No Small Measure is a collaborative portfolio of letterpress printed broadsides, which was organized by artist Margot Ecke, curator Beth Sale and poet Ezekiel Black. Fifteen poets have been paired with fifteen artists and each group was asked to create a letterpress printed broadside. The project was made possible with funding from the University of North Georgia Art Galleries with a generous grant from the Forsyth County Arts Alliance. Over the next several weeks, each collaborative team will be interviewed and asked about their experience working on the project.
Our ninth interview features poet Gloria Bennett and artist/printer Kassie Arcate.
A conversation with poet Gloria Bennett:
You paint a vivid scene in this poem. Is this piece autobiographical? The piece is
indeed based on an event that actually took place. I'm recalling a scene from my early
childhood when my mother attempted to explain that she and my stepfather had decided to
marry. She took a dark blue dress out of her closet and told me it was her wedding dress. I
still remember my surprise when I saw it because it didn't look at all like any of the wedding
dresses I had ever seen. It looked more like a dress one would wear to a dance. I was
disappointed. I wanted her to have the fairytale experience. And I wanted to be a part of it all.
How would you describe the tone of the piece? Hopeful? Melancholic? How do you
feel about Kassie's visual response? The tone? Definitely melancholic. The color of the
dress reminded me of the storm clouds I identified with hurricanes and tropical storms.
Kassie's visual response to the poem, the storm clouds moving across the page, is
appropriate. She was able to capture the tone of the piece.
Like a wedding dress, a broadside is traditionally intended for a specific occasion (for
the occasion of a poet's reading, for instance), but like a wedding dress, this piece of
ephemera is held onto and cherished as a reminder of that event rather than
discarded. What made you select this poem for this particular project? Childhood
experiences, even sad ones, help shape us into the adults we eventually become. So our
memories are worth holding onto. I was thankful to have a visual reminder of this memory.
How does this poem relate to your other work? I have a small collection of poems that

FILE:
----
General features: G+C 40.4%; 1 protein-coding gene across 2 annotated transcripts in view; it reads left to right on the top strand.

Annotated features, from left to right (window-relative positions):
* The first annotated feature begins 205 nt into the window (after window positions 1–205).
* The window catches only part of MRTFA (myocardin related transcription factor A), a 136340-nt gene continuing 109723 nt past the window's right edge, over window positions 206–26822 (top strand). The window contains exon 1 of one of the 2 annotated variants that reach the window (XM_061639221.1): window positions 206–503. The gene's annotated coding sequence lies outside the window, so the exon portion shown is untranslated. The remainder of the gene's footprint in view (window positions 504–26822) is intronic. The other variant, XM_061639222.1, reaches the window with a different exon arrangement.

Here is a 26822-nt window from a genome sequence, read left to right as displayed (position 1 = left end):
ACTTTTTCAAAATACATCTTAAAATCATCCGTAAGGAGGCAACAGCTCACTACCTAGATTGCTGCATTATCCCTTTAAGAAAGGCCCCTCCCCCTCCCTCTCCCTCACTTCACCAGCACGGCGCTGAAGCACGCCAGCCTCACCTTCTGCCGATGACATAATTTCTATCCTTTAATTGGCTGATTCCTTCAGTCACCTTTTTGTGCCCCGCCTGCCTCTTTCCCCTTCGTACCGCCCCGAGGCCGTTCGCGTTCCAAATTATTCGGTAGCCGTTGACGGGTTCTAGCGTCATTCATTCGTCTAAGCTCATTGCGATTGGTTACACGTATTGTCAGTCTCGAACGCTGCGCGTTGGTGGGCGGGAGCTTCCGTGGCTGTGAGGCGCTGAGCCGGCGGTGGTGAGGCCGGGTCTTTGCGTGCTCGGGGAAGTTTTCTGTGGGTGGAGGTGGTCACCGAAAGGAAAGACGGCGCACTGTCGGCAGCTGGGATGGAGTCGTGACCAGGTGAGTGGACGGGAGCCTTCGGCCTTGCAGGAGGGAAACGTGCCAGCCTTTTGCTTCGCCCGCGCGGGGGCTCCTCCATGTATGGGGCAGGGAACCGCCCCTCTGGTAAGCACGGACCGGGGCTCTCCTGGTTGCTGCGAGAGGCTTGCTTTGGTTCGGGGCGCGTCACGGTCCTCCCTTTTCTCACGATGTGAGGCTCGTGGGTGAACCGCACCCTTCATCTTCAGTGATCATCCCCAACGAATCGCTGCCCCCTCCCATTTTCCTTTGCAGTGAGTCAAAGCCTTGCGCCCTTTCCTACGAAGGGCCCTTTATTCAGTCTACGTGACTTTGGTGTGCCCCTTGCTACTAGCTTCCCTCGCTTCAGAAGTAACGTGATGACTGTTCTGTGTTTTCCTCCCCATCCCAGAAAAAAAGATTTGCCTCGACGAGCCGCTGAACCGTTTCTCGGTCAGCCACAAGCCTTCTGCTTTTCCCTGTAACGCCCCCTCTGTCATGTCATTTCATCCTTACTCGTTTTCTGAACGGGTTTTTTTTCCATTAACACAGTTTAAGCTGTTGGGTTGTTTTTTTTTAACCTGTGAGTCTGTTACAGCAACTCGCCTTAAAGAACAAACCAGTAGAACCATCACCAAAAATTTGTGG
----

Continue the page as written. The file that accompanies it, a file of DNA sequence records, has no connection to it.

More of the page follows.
were written in response to memories from my early childhood. This poem is one of those
A conversation with artist/printer Kassie Arcate:
This poem is centered around a narrative. What ideas emerged when you were thinking about how to respond? Initially, I thought of lace. I thought about making a collagraph print with torn and mismatched lace. I really wanted to create a delicate texture that would not distract the reader. In the end I was afraid of the inconsistencies in printing such a large edition with collagraphy. I have done projects involving the collagraphs of lace in the past and I wanted to try something new.
The next thing that I thought of were clouds and a storm. Gloria narrates such an ominous event that is about to partake. I felt many things while reading the poem, many of which were not the usually feelings one gets when you think of marriage. I felt unsettled, somber and even worried for, the presumed, daughter's future. To me the watercolor image is many things, it is a storm brewing, a fog rolling in, tears and hazy clouds that cover the moon. I wanted the reader to see the image moving towards the poem, as if it were to be engulfed into the mist.
The blue watery marks are both delicate and stormy. How were these marks made? I have always loved combining multiple printmaking and artistic techniques when making artwork. For this project I was grateful for the financial support to try something that I otherwise not have been able to, offset printing. By using offset printing I was able to obtain the successful watercolor images that I made digitally in photoshop. I loved being able to have delicate image rich in shadows because it is so unlike the images that I am used to working with in letterpress printing.
Traditionally, a broadside collaboration between a poet and an artist/printer involves an artist receiving a piece written by a poet and then responding visually to it. Do you have any thoughts on how this process could be altered so that the poet is also responding to the artist? Perhaps the artist could present some of their visual work to the poet and a work could be written in reaction to it. I also think that it would be great to have a collaborative retreat of sorts. Though Gloria and I lived a little over and hour from each other we still have never physically met. I think in the future it would be interesting to have a planned weekend or couple of days where artists and poets could be together to brainstorm and create.
You run a small press called Mother Hen Press. What kind of work do you do? Mother Hen Press is a small press indeed! I mainly create letterpress greeting cards and custom invitations. I love creating paper tokens for life events. I always feel very honored to be a part of such an intimate times. I love working on projects like this because it allows me the time to create work that allows me to experiment. I sometimes get stuck in a routine of sameness and am grateful for the playful opportunities that life brings.